The Passion of the Christ Mel Gibson

The Passion of the Christ Mel Gibson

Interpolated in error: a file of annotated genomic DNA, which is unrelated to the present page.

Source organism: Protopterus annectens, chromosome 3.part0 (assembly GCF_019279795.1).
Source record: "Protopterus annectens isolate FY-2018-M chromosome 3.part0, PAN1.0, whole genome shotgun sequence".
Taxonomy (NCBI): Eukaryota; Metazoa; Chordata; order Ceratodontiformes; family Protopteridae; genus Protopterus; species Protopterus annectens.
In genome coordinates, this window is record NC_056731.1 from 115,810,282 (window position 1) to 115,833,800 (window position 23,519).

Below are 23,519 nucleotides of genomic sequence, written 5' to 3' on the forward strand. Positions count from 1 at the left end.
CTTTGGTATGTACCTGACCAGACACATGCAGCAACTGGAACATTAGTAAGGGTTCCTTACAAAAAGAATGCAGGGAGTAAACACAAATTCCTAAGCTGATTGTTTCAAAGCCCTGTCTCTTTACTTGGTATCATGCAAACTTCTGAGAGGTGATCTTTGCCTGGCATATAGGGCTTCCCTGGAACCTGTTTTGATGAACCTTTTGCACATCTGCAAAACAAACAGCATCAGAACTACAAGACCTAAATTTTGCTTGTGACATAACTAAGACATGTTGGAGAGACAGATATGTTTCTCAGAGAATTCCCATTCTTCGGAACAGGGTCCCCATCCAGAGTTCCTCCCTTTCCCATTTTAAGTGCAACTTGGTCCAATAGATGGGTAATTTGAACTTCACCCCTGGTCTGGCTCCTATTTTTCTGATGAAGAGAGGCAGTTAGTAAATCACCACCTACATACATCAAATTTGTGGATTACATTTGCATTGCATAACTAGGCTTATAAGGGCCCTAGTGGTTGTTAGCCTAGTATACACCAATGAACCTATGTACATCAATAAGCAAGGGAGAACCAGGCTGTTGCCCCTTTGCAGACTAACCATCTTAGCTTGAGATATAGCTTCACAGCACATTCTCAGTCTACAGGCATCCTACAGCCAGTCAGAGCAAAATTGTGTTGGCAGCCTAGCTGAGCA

The final steps taken by Jesus of Nazareth approximately 1971 years ago are amongst the most written about and filmed in the history of culture — so much so that it is really only the cultural interpretations themselves that have informed most of our opinions about it. Chances are much greater that one has seen Martin Scorcese's The Last Temptation of Christ, for example, than has actually read much of the New Testament. To this cultural industry, devout Catholic Mel Gibson adds his interpretation of the final 12 hours of Jesus (Jim Caviezel) with The Passion of the Christ. (The title is taken from the Latin for suffering but also means a profound and transcendent love.) And while Scorcese's film was concerned with the duality of Christ's life as man and as God, Gibson's effort attempts to make wrenchingly visceral the suffering and sacrifice he endured. As an agnostic, I'd rather leave the religious debates to those better qualified — and there will surely be plenty of debate from religious scholars of all stripes — but Gibson does seem particularly interested in blame and responsibility, which lends credence to early claims that Jews were being particularly targeted by the film. Blame, according to this telling, falls on Judas Iscariot, certainly, and on the Jewish mob that pushes the Romans towards a death sentence, but curiously, Gibson makes a point of absolving the Romans of their responsibility — Pontius Pilate (Hristo Naumov Shopov) literally washes his hands of the affair. But more than blame, Gibson uses all his ample skills as a director to flay his audience with brutal images of torture and suffering, particularly in the "scourging" scene. (Christ is whipped as punishment before the mob insists upon his crucifixion.) It's a scene that in any other context would be vilified as the worst excess of violent filmed entertainment; it's so stomach-wrenching that to continue watching takes some serious commitment. For the last hour, Caviezel as Christ, more blood and raw flesh than skin, drags himself to his fate. Its place as religious propaganda has yet to be decided, but as filmmaking, Gibson shows that his Oscar for Braveheart was no fluke — here is a man in full control of his artistic vision, and the end result is potent even without the weight of religious significance behind it. That the last hour seems to take Christ's final walk in real time dulls its narrative momentum a little, but Gibson's imagery — captured by cinematographer Caleb Deschanel (The Right Stuff) — does right by the baroque art of Caravaggio that inspired him. Gibson will have little control over this film's aftermath, but he should be proud that he achieved what he set out to do: this is a singular work of art, one man's vision brought to the screen. (Icon/Equinoxe)